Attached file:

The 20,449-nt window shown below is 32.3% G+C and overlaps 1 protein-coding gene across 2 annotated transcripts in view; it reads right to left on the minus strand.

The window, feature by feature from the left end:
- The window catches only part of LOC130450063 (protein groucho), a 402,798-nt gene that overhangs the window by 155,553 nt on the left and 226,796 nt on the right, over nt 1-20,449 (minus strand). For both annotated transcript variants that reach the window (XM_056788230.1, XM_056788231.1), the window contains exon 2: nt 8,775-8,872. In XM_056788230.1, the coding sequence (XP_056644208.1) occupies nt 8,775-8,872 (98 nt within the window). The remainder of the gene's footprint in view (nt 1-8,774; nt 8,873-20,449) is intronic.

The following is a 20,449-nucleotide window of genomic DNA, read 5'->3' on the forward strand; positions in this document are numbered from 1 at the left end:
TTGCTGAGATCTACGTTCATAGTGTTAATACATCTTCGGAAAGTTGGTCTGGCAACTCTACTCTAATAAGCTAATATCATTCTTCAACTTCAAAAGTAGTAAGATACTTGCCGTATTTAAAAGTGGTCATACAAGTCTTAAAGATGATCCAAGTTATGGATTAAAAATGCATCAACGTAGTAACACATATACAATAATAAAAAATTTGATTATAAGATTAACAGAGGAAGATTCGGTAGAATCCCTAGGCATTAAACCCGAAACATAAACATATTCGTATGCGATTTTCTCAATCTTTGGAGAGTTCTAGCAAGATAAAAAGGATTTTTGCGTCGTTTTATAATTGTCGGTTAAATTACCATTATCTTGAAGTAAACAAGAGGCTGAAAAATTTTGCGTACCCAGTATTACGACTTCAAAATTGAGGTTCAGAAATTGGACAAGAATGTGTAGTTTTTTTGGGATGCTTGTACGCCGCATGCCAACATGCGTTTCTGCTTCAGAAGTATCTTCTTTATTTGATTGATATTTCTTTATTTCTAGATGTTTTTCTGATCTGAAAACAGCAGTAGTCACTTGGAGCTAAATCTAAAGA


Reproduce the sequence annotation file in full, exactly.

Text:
The 20,449-nt window shown below is 32.3% G+C and overlaps 1 protein-coding gene across 2 annotated transcripts in view; it reads right to left on the minus strand.

The window, feature by feature from the left end:
- The window catches only part of LOC130450063 (protein groucho), a 402,798-nt gene that overhangs the window by 155,553 nt on the left and 226,796 nt on the right, over nt 1-20,449 (minus strand). For both annotated transcript variants that reach the window (XM_056788230.1, XM_056788231.1), the window contains exon 2: nt 8,775-8,872. In XM_056788230.1, the coding sequence (XP_056644208.1) occupies nt 8,775-8,872 (98 nt within the window). The remainder of the gene's footprint in view (nt 1-8,774; nt 8,873-20,449) is intronic.

The following is a 20,449-nucleotide window of genomic DNA, read 5'->3' on the forward strand; positions in this document are numbered from 1 at the left end:
TTGCTGAGATCTACGTTCATAGTGTTAATACATCTTCGGAAAGTTGGTCTGGCAACTCTACTCTAATAAGCTAATATCATTCTTCAACTTCAAAAGTAGTAAGATACTTGCCGTATTTAAAAGTGGTCATACAAGTCTTAAAGATGATCCAAGTTATGGATTAAAAATGCATCAACGTAGTAACACATATACAATAATAAAAAATTTGATTATAAGATTAACAGAGGAAGATTCGGTAGAATCCCTAGGCATTAAACCCGAAACATAAACATATTCGTATGCGATTTTCTCAATCTTTGGAGAGTTCTAGCAAGATAAAAAGGATTTTTGCGTCGTTTTATAATTGTCGGTTAAATTACCATTATCTTGAAGTAAACAAGAGGCTGAAAAATTTTGCGTACCCAGTATTACGACTTCAAAATTGAGGTTCAGAAATTGGACAAGAATGTGTAGTTTTTTTGGGATGCTTGTACGCCGCATGCCAACATGCGTTTCTGCTTCAGAAGTATCTTCTTTATTTGATTGATATTTCTTTATTTCTAGATGTTTTTCTGATCTGAAAACAGCAGTAGTCACTTGGAGCTAAATCTAAAGA